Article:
is it hard to teach one how rebuild small block eng

scarborough

Greasemonkey
Sep 30, 2016
126
18
now retired i would like to check off a couple of thing on my bucket list. i love tinkering with old cars and one thing i always wanted to do is learn how to rebuild a engine and have it run perfect, not so much the machining just reassembling .its not intended to be used for anything special just something to keep me busy alone with my love of fishing . i am pretty handy with tools. i'm in the process restoring a 87 cutlass with a totally rebuild 455 short block that was reassembly by a machine shop. but i never tried totally
disassembling and reassembling an engine myself. i have a 350 olds thats painted gold, and a chevy 350 truck eng with center bolt valve cover supposedly with 80.000 mile that has been sitting in the garage for about 15 yrs. i would like to buy a basic overhaul are rebuild kit for one of them,break it down get it clean up with basic machine work, an reassembly it myself hear it run and leave it to the grandkids to play with one day. i have watched a ton of video on youtube that make it seems pretty easy to do. so the question is hard to teach oneself or, are the video deceiving.
 

MrSony

Geezer
Nov 15, 2014
5,793
113
Des Moines, Iowa
It's not hard. Just time consuming.

First and foremost, you need a a clean, dry, well ventillated and organized space to build an engine in. Not all of us have that luxury, but it sure helps.

You'll need tools. A torque wrench for starters. 150ftlb max torque wrenches cover a lot of areas but 250ftlb digital craftsman units are pretty cheap for what they are. Few things above 100ftlbs on an average engine is the balancer bolt.

A $20 digital caliper will help with a lot of basic measurements like seeing if an engine has been overbored, checking valve sizes, stuff like that. Anything more and you should get set of micrometers and a dial bore gauge. For years people have used plastigauge to check bearing clearance and that works fine as well.

A good set of feeler gauges helps. Perhaps a ring filer and ring compressor and ring pliers. And lastly a good basic socket set. My 220something piece craftsman set has served me well. 1/4", 3/8", 1/2" drive ratchets, sockets in 6 and 12 point, few wrenches, Allen wrenches, bit set, etc. Standard stuff.

If you're only gonna build one or two engines you really only need what I've mentioned. If they turn out good and you wanna keep at it, you'll end up with more tools over time. With those tools I mentioned and a cam bearing tool, I only have to take the block to the shop for machine work. I do everything else.
 
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MrSony

Geezer
Nov 15, 2014
5,793
113
Des Moines, Iowa
As for the engines, everyone knows about the 350 Chevy. Kind of hard to ruin one. Easy parts availability. Oldsmobile 350 would be different. Not a lot do them. Most go 455. Not as many parts choices as the Chevy but you can build an engine from a catalog if you have the block.
 

64nailhead

Royal Smart Person
Dec 1, 2014
1,440
113
Upstate NY
Start with the SBC. Tons of info and cheap parts available. There are little things that can trip you up.When the time comes, ask what every part is and what is it’s purpose. Take a ton of well labeled pictures in disassembly.

mid you spend any extra money for upgraded parts, then buy a roller cam and lifters. Perhaps you center bolt valve cover SBC is a roller block - that would be extremely advantageous.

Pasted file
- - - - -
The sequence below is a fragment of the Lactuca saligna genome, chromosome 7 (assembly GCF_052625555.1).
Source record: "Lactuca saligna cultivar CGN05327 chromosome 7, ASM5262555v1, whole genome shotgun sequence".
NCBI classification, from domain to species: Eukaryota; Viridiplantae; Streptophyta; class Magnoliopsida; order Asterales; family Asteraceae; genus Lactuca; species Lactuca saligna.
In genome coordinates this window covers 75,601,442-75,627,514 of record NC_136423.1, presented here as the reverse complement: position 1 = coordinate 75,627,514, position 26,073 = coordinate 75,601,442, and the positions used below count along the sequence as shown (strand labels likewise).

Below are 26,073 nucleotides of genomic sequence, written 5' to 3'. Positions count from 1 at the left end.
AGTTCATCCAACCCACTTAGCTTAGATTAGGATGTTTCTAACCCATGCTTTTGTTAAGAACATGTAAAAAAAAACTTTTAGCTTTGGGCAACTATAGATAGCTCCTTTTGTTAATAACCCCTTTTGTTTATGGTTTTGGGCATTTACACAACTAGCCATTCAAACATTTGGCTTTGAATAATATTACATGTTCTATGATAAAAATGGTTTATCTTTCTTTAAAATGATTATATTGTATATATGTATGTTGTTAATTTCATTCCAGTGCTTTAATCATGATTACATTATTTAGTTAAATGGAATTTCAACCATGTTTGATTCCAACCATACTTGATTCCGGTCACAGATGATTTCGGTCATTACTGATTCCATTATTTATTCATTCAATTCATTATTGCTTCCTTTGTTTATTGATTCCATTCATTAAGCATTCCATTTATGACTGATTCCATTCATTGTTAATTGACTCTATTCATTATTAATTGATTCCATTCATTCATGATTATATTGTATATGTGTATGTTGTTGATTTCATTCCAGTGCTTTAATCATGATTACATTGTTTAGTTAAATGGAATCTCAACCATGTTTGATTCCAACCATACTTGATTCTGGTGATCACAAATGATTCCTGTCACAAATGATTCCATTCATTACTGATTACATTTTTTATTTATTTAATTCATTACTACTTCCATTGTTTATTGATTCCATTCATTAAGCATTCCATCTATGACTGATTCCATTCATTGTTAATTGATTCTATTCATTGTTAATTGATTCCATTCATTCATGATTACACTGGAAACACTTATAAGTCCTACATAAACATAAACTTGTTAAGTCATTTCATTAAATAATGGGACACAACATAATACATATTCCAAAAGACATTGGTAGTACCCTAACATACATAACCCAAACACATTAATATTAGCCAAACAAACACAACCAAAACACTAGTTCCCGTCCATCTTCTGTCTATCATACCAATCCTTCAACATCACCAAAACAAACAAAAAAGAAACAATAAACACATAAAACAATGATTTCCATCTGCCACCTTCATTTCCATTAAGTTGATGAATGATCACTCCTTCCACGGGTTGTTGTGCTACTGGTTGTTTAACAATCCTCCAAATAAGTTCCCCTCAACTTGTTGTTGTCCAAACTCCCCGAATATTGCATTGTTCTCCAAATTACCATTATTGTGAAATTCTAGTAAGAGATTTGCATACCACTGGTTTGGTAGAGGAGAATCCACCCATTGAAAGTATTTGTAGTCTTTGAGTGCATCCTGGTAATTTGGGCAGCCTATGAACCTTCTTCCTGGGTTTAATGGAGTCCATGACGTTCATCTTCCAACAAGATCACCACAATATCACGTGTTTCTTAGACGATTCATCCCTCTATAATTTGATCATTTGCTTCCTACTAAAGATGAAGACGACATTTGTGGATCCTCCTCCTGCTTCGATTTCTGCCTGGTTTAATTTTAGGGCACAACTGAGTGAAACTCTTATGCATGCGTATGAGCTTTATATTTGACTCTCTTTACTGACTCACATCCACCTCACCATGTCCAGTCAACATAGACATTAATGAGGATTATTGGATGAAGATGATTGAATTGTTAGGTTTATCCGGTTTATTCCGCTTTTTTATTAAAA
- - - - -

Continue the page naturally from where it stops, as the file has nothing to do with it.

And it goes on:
bracketchev1221

G-Body Guru
Jan 18, 2018
692
93
Well, I’ll give you my opinion. There is building an engine correctly and there is bolting pieces together. If it was easy there wouldn’t be 1000’s of posts on forums asking does this look right and why doesn’t my engine run? But actually understanding the parts design and why they are that way is correct engine building. But to bolt one together?? People have been doing that for years in dirt barns and most times they will even start and run. If you want to do it stick with the Chevy and get every book and manual you can read that not only explains engine assembly practices, but talks about the nuances to not only each engine manufacturer but the difference in the same engines from year to year.
 

Bonnewagon

Geezer
Sep 18, 2009
7,400
113
Queens, NY
I agree with the above. ^^^^ You need the tools and the talent. Buy the factory manual, and any other book that applies and read, read, read. Then if you are still game buy some basic tools as mentioned. Dis-assembling, cleaning, measuring, re-assembling, all that is easy and learnable. But take it from someone that wasted a LOT of money thinking I didn't need to spend on machine work. Any cylinder bore that is not almost perfect will need machining. Sometimes a simple hone and re-ring will get by but that is not possible on a high mileage motor. That goes double for the heads. That is where the money comes in and while a retired guy may not want to spend a lot, in the long run it pays off. Same with crankshafts and rods. A perfect looking smooth crank and rod can just be fitted with new bearings and plasti-gauged for clearance. But any scratches or spun bearings require a clean-up cut to correct. That said, building an engine is a great thing to do. Get the kids and Grandkids involved. And when it gets tiresome- go fishing! That's what I do.
 
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Clone TIE Pilot

Royal Smart Person
Aug 14, 2011
2,313
113
Galaxy far far away
80K is not that many miles on a SBC to require a rebuild unless it spun a bearing or wiped a cam. My 305 has 100k, still has factory cross hatching and high compression readings that are highly close to each other. Maybe a good idea to put in a new roller chain and oil pump through.
 
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